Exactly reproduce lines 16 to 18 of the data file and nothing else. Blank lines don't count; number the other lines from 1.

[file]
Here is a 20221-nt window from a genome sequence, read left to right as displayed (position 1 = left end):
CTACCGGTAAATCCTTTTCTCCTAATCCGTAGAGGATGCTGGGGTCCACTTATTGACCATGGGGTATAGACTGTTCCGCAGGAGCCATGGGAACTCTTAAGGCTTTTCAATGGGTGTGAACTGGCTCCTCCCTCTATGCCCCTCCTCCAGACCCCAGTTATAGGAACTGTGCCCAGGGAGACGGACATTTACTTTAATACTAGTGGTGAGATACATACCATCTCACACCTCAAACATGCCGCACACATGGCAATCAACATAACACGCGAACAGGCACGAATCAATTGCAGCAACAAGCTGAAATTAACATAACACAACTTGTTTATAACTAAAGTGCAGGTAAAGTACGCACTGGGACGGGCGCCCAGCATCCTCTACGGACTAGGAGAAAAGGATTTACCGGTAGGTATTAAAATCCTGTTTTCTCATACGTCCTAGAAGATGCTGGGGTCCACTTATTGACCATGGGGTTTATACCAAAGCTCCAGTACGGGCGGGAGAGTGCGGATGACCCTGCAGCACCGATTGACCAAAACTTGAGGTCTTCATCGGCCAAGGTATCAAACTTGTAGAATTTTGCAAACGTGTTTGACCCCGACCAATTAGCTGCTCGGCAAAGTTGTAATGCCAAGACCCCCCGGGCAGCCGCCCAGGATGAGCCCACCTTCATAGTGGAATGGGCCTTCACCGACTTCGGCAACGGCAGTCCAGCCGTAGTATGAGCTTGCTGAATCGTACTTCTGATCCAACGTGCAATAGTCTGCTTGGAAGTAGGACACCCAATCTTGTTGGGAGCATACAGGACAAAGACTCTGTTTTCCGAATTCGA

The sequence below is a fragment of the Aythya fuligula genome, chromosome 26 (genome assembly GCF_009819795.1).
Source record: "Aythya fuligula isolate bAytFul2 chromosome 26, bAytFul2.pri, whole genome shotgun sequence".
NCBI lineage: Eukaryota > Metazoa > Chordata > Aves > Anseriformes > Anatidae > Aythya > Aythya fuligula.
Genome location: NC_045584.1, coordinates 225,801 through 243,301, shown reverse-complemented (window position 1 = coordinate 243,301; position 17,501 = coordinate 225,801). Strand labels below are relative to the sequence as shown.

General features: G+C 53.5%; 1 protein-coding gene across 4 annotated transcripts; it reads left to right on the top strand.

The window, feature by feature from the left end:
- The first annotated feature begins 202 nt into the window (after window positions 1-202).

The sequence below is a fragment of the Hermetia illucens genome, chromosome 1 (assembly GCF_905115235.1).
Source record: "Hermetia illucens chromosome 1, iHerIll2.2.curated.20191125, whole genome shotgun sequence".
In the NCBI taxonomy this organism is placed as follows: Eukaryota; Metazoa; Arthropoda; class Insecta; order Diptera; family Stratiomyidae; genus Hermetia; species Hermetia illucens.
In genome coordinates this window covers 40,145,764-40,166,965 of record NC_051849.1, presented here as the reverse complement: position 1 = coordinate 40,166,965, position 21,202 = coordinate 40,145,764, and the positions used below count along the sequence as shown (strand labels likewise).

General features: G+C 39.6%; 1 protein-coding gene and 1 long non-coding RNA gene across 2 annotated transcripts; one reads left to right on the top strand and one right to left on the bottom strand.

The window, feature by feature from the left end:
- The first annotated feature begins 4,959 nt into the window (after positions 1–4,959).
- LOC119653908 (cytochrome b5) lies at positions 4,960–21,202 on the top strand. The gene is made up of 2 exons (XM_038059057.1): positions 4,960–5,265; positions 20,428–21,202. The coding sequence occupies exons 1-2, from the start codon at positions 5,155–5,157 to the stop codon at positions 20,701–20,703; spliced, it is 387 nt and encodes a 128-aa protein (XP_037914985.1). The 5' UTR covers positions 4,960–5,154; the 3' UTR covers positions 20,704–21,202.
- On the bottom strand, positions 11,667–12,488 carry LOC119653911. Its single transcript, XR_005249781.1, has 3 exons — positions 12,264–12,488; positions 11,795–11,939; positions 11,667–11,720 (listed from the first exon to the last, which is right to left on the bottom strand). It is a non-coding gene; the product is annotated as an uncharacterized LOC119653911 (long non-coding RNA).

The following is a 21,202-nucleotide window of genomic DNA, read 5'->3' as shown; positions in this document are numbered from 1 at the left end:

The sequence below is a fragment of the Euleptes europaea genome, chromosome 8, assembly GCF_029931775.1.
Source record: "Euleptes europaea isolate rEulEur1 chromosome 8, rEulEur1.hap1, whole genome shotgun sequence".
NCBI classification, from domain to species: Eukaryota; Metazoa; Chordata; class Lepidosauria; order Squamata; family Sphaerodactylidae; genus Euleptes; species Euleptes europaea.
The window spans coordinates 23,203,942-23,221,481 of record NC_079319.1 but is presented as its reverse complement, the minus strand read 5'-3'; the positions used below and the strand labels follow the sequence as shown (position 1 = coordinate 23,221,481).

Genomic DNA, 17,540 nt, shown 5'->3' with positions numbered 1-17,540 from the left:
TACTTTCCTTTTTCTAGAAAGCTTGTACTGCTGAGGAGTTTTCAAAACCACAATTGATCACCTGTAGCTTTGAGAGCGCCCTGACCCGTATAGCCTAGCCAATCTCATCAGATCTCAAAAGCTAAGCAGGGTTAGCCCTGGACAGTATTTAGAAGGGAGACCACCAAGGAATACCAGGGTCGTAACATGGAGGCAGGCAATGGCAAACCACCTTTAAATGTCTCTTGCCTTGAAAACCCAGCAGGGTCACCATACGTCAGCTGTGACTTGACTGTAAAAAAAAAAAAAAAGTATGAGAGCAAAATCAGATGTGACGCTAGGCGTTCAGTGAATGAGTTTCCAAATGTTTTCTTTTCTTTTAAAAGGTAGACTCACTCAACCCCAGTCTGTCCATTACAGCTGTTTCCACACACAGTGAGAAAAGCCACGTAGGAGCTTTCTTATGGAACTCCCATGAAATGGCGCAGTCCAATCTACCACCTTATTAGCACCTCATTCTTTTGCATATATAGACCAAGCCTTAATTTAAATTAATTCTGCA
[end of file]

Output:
- The first annotated feature begins 4,959 nt into the window (after positions 1–4,959).
- LOC119653908 (cytochrome b5) lies at positions 4,960–21,202 on the top strand. The gene is made up of 2 exons (XM_038059057.1): positions 4,960–5,265; positions 20,428–21,202. The coding sequence occupies exons 1-2, from the start codon at positions 5,155–5,157 to the stop codon at positions 20,701–20,703; spliced, it is 387 nt and encodes a 128-aa protein (XP_037914985.1). The 5' UTR covers positions 4,960–5,154; the 3' UTR covers positions 20,704–21,202.
- On the bottom strand, positions 11,667–12,488 carry LOC119653911. Its single transcript, XR_005249781.1, has 3 exons — positions 12,264–12,488; positions 11,795–11,939; positions 11,667–11,720 (listed from the first exon to the last, which is right to left on the bottom strand). It is a non-coding gene; the product is annotated as an uncharacterized LOC119653911 (long non-coding RNA).